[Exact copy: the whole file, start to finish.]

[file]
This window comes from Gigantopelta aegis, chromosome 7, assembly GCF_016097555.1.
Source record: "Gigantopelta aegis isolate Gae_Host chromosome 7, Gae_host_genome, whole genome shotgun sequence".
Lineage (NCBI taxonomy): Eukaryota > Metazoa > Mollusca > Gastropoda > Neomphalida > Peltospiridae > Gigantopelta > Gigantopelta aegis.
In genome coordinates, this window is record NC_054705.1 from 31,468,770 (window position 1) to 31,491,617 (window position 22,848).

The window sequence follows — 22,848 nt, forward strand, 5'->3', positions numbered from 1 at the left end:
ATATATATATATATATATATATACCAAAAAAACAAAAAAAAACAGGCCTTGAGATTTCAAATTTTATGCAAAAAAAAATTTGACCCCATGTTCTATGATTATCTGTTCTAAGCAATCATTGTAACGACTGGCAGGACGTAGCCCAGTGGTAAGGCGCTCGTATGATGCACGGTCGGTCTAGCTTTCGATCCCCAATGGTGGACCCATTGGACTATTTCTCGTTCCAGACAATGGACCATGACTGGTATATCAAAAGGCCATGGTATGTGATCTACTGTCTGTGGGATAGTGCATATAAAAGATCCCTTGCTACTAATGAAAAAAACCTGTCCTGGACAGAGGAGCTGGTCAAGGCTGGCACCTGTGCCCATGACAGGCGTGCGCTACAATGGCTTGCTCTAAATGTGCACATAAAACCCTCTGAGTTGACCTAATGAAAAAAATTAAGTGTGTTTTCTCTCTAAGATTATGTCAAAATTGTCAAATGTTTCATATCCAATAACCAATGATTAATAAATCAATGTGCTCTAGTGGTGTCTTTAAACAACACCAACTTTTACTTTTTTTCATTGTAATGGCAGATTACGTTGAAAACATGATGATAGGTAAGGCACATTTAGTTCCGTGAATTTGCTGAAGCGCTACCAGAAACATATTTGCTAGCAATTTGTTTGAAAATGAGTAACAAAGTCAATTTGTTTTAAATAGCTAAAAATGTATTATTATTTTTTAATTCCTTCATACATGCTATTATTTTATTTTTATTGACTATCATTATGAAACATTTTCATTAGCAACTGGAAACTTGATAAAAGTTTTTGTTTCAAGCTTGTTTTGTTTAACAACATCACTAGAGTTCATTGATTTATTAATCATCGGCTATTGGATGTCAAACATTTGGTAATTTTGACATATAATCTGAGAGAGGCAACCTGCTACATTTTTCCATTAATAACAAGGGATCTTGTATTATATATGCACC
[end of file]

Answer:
This window comes from Gigantopelta aegis, chromosome 7, assembly GCF_016097555.1.
Source record: "Gigantopelta aegis isolate Gae_Host chromosome 7, Gae_host_genome, whole genome shotgun sequence".
Lineage (NCBI taxonomy): Eukaryota > Metazoa > Mollusca > Gastropoda > Neomphalida > Peltospiridae > Gigantopelta > Gigantopelta aegis.
In genome coordinates, this window is record NC_054705.1 from 31,468,770 (window position 1) to 31,491,617 (window position 22,848).

The window sequence follows — 22,848 nt, forward strand, 5'->3', positions numbered from 1 at the left end:
ATATATATATATATATATATATACCAAAAAAACAAAAAAAAACAGGCCTTGAGATTTCAAATTTTATGCAAAAAAAAATTTGACCCCATGTTCTATGATTATCTGTTCTAAGCAATCATTGTAACGACTGGCAGGACGTAGCCCAGTGGTAAGGCGCTCGTATGATGCACGGTCGGTCTAGCTTTCGATCCCCAATGGTGGACCCATTGGACTATTTCTCGTTCCAGACAATGGACCATGACTGGTATATCAAAAGGCCATGGTATGTGATCTACTGTCTGTGGGATAGTGCATATAAAAGATCCCTTGCTACTAATGAAAAAAACCTGTCCTGGACAGAGGAGCTGGTCAAGGCTGGCACCTGTGCCCATGACAGGCGTGCGCTACAATGGCTTGCTCTAAATGTGCACATAAAACCCTCTGAGTTGACCTAATGAAAAAAATTAAGTGTGTTTTCTCTCTAAGATTATGTCAAAATTGTCAAATGTTTCATATCCAATAACCAATGATTAATAAATCAATGTGCTCTAGTGGTGTCTTTAAACAACACCAACTTTTACTTTTTTTCATTGTAATGGCAGATTACGTTGAAAACATGATGATAGGTAAGGCACATTTAGTTCCGTGAATTTGCTGAAGCGCTACCAGAAACATATTTGCTAGCAATTTGTTTGAAAATGAGTAACAAAGTCAATTTGTTTTAAATAGCTAAAAATGTATTATTATTTTTTAATTCCTTCATACATGCTATTATTTTATTTTTATTGACTATCATTATGAAACATTTTCATTAGCAACTGGAAACTTGATAAAAGTTTTTGTTTCAAGCTTGTTTTGTTTAACAACATCACTAGAGTTCATTGATTTATTAATCATCGGCTATTGGATGTCAAACATTTGGTAATTTTGACATATAATCTGAGAGAGGCAACCTGCTACATTTTTCCATTAATAACAAGGGATCTTGTATTATATATGCACC